How to Use the Google Sheets TEXT Function [3 Easy Examples]

Last updated June 19, 2022

Google Sheets intelligently formats data correctly when you write it into a cell. However, often times we want to write our data in a different format than the one it automatically assigns. In these cases, the Google Sheets text function can be convenient.

This article discusses the TEXT formula, the syntax, and a few examples to demonstrate the formula. Read on to master this area of Google Sheets.

What Is the TEXT Function in Google Sheets?

The TEXT function in Sheets allows you to change a number into text. It benefits people who wish to display the value in a cell in a specific format. For example, let’s say a column contains percentages. In Sheets, 30% will be stored as 0.3, which is significantly more challenging for an average user to read.

Using the TEXT function in Google Sheets, you can also force it to express numbers in another format and combine characters or text with numbers.

You can also use the Google Sheets TEXT function to display dates in a specific format. Note that you cannot use the TEXT function to extract numbers from a string.

Syntax for TEXT in Sheets

The Google Sheets text formula is simple and only requires two parameters. Both are needed for the formula to work correctly. Here is the syntax for the formula:

=TEXT(num, format)

The formula is relatively simple. Here are the parameters needed for the formula to work:

  • num: This is the time, number, or data you wish to change into another format.
  • format: this is the pattern you want the data in the num parameter to follow. This needs to be enclosed inside quotation marks.

The format parameter can use two types of symbols for formatting. These are:

  1. 0 – this parameter forces zeros to be displayed if the number has fewer digits than the format specified.
  2. # – this input will work similarly to 0, but it won’t force the function to display zeros on any side of the decimal point.

Here are a few things to know about Google Sheets text functions:

  • The format parameter of this function cant have an asterisk (*) symbol.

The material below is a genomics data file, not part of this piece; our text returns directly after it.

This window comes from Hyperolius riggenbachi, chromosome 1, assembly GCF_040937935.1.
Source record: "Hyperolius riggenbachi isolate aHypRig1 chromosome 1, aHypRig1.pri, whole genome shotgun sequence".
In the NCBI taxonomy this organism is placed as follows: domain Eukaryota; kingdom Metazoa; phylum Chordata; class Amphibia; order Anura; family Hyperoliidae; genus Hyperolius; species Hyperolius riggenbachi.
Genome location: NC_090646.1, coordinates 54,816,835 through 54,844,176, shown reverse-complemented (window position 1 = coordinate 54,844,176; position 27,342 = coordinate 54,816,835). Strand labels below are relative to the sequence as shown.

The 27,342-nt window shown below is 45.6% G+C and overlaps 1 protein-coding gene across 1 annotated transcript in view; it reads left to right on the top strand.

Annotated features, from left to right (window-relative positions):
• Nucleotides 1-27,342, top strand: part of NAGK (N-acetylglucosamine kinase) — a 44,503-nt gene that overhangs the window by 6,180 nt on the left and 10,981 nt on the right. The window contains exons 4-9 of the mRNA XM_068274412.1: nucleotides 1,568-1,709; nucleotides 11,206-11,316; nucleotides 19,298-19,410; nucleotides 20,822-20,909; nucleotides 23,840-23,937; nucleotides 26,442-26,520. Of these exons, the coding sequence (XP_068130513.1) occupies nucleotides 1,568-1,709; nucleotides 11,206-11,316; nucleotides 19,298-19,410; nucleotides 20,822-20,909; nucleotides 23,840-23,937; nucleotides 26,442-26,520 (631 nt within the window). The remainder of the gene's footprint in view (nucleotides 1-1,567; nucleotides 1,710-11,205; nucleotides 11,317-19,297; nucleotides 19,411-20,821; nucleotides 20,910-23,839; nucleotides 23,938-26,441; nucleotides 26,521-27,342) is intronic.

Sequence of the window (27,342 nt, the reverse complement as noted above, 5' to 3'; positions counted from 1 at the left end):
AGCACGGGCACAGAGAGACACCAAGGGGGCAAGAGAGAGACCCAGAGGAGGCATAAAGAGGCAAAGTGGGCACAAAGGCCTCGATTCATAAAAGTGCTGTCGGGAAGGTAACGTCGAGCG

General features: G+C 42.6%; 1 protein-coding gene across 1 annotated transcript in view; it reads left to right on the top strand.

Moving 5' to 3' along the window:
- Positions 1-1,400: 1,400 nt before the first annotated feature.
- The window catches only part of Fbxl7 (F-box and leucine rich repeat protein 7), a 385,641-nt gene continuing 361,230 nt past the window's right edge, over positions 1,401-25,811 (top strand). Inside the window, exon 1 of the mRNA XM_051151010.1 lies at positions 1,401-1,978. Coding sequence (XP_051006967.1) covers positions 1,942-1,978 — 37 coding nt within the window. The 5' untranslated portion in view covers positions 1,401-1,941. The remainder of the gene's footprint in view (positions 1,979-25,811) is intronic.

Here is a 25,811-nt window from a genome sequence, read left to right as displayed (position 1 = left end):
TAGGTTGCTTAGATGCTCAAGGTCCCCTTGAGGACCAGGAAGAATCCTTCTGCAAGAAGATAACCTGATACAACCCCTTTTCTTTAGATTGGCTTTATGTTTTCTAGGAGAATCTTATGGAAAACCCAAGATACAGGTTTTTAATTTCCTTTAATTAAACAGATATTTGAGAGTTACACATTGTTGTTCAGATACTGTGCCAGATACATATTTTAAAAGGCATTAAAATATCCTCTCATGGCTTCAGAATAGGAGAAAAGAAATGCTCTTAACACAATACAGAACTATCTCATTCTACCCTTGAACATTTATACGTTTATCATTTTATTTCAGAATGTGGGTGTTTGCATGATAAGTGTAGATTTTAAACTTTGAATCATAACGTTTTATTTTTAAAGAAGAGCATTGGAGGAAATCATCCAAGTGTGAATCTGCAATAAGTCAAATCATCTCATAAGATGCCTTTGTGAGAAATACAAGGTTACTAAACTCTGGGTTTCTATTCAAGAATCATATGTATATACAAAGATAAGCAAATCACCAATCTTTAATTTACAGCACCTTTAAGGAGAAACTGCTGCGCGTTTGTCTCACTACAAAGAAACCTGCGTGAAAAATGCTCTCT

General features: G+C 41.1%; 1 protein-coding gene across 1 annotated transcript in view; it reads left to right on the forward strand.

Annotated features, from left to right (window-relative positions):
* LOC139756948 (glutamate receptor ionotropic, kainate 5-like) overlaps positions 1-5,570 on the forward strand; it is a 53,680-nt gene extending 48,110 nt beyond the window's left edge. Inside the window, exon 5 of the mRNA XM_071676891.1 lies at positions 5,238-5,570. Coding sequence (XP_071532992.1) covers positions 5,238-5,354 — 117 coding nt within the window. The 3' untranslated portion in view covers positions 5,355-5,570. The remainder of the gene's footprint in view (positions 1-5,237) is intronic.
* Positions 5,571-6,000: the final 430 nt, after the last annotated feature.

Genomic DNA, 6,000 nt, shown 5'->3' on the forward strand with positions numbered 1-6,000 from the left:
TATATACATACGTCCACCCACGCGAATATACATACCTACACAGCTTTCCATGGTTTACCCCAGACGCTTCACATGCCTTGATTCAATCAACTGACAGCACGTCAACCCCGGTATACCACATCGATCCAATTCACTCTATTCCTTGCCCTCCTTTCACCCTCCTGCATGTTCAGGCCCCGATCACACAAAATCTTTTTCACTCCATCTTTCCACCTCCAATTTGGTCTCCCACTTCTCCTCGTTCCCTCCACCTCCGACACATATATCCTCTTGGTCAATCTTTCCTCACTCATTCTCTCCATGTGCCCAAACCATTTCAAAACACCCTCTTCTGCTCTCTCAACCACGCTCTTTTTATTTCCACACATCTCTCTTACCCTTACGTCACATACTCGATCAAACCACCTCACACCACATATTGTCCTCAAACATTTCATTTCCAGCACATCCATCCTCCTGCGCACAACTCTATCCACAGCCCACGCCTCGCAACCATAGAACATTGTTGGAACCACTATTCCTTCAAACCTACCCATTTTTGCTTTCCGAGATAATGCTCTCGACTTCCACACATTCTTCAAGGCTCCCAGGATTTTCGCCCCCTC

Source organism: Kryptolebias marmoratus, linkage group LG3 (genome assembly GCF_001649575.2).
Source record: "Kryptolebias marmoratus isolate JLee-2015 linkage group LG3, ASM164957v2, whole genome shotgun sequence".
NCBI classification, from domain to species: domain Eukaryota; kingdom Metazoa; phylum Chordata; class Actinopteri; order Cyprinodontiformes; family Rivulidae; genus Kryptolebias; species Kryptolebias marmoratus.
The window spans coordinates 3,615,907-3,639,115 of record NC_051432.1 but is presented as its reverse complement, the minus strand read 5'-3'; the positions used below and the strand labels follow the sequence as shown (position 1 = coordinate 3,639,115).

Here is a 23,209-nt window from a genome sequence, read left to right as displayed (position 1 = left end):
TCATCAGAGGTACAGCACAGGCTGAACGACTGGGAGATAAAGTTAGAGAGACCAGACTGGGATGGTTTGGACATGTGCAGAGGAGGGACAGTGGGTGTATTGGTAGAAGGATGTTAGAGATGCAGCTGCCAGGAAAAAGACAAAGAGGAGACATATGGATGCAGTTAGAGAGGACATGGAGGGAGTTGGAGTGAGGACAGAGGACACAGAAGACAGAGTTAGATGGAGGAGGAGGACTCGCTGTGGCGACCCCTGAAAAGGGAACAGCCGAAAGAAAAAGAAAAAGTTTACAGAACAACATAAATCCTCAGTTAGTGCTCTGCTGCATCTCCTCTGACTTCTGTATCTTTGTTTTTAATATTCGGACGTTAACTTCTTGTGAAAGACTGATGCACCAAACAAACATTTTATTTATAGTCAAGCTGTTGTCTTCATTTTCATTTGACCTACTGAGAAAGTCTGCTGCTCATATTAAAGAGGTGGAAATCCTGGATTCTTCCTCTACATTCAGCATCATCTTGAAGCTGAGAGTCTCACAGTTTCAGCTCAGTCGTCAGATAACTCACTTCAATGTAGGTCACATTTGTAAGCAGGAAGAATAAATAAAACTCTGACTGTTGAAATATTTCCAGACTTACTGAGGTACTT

• The function can’t support the ? pattern.
  • The TEXT function doesn’t support a fractional format pattern.
  • The date and time patterns and # and 0 can’t be mixed together.

The function supports these time and date patterns in Google Sheets text format:

  • d – Displays the day of a month as one digit.
  • dd – Displays the day of a month as two digits.
  • ddd – Displays a shortened name for the day of a week.
  • dddd – Displays the full name for the day of a week.
  • m – For dates, this parameter will represent the month in a year in one or two digits. For time, this parameter will describe the minutes in time. The month will be represented by default unless hours and seconds are provided as part of the time in this parameter.
  • mm – This works the same way as m, representing the month in a year as two digits. If used in time, then it will represent the minutes. This will default be used to represent a month unless hours or seconds are used beside it to represent time.
  • mmm – This represents a short name for the month in a year.
  • mmmm – This will represent the full name for a month in a year.
  • mmmmm – This is used to show the first letter for a month in a year.
  • yy – This will represent the year as two digits.
  • yyyy – This represents the year as four digits.
  • HH – This is used to represent hours in the 24-hour format.
  • hh – This is used to represent hours in the 12-hour format.
  • ss – This is used to represent the seconds in a time.
  • ss.000 – This represents milliseconds in time.
  • AM/PM – This is used to show the hours depending on the 12-hour clock representing AM or PM in the time of day.

Note that capitalization and the number of letters are crucial to getting your desired output.

Related Reading: Count Cells with Specific Text

How to Use the TEXT Function

Here are a few examples to help you understand the TEXT Google Sheets function works.

Time